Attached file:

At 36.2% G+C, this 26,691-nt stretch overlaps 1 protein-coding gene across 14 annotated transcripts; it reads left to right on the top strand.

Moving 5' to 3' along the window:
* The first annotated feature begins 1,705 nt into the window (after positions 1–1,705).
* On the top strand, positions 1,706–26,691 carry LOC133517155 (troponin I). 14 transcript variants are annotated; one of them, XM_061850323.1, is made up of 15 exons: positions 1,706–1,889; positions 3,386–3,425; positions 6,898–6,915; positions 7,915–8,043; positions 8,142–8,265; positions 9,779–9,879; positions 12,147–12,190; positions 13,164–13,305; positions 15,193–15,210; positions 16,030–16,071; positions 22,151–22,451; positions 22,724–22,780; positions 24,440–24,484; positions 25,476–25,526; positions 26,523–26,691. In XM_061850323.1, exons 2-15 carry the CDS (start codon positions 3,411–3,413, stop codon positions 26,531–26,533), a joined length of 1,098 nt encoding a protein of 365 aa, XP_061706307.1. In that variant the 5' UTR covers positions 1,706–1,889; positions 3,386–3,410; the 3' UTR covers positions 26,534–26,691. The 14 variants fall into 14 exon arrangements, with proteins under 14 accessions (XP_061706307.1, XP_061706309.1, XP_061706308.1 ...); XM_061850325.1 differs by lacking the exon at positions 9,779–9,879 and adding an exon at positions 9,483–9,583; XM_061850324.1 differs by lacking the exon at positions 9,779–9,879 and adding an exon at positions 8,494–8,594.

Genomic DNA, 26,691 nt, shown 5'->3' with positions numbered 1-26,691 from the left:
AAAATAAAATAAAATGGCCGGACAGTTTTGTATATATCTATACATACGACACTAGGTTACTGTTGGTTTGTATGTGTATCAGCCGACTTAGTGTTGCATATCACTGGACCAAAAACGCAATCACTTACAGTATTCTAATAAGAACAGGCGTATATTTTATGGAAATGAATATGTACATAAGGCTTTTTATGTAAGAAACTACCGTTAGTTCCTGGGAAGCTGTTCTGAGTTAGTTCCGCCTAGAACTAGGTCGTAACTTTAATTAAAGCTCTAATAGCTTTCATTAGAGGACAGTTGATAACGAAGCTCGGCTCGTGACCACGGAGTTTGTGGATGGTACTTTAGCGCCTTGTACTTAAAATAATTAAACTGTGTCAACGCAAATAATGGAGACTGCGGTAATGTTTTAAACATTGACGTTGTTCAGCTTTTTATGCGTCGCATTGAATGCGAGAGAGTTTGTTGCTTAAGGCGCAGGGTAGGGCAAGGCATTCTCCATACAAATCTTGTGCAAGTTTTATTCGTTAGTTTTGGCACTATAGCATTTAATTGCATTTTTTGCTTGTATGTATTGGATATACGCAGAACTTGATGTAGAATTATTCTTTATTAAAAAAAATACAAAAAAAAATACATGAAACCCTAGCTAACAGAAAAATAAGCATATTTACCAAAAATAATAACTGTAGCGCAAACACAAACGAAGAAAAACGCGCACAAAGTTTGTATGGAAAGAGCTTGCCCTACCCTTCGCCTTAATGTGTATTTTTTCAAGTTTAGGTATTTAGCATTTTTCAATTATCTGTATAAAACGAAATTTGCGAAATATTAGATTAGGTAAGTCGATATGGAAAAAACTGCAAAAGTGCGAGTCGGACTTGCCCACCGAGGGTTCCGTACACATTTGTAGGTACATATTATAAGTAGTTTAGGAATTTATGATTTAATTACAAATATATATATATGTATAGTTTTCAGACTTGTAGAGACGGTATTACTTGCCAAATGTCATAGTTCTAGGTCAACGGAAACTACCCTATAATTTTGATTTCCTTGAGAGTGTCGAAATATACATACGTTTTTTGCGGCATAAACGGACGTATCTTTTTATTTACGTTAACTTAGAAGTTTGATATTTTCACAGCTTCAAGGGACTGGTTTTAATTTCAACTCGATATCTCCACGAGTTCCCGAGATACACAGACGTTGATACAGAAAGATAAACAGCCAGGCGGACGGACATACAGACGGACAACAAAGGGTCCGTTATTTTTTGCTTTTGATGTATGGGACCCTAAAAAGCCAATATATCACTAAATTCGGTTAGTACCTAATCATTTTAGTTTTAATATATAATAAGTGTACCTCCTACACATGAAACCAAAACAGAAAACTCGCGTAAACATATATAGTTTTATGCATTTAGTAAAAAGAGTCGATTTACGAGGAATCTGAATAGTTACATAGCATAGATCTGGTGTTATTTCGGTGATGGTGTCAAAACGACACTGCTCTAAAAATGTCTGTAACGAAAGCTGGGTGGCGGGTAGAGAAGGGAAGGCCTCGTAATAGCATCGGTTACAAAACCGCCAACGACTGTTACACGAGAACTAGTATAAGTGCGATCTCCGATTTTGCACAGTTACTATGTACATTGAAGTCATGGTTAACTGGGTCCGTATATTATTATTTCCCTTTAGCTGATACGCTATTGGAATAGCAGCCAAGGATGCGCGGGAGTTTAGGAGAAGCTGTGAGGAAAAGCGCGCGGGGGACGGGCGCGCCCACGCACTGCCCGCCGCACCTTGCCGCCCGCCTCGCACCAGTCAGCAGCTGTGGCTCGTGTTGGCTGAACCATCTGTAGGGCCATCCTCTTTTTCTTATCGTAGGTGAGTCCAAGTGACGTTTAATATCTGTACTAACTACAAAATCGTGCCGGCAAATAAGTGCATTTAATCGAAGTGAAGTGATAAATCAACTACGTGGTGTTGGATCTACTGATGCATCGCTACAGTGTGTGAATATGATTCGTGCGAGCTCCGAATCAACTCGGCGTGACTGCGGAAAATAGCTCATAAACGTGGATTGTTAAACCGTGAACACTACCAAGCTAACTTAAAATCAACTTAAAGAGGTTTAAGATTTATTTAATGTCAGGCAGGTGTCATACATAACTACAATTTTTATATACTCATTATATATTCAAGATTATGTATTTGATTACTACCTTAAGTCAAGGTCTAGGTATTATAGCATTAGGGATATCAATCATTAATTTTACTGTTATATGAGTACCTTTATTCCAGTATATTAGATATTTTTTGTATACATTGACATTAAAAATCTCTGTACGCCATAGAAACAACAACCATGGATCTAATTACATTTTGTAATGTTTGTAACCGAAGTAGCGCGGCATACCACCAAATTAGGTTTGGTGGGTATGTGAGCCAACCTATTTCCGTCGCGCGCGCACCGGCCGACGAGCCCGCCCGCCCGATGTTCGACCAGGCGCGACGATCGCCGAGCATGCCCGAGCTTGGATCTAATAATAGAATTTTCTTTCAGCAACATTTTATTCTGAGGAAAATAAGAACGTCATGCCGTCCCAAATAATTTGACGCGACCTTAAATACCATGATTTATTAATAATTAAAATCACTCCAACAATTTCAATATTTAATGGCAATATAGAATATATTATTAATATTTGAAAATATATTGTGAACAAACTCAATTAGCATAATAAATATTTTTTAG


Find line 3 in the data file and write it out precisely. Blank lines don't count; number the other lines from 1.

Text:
* The first annotated feature begins 1,705 nt into the window (after positions 1–1,705).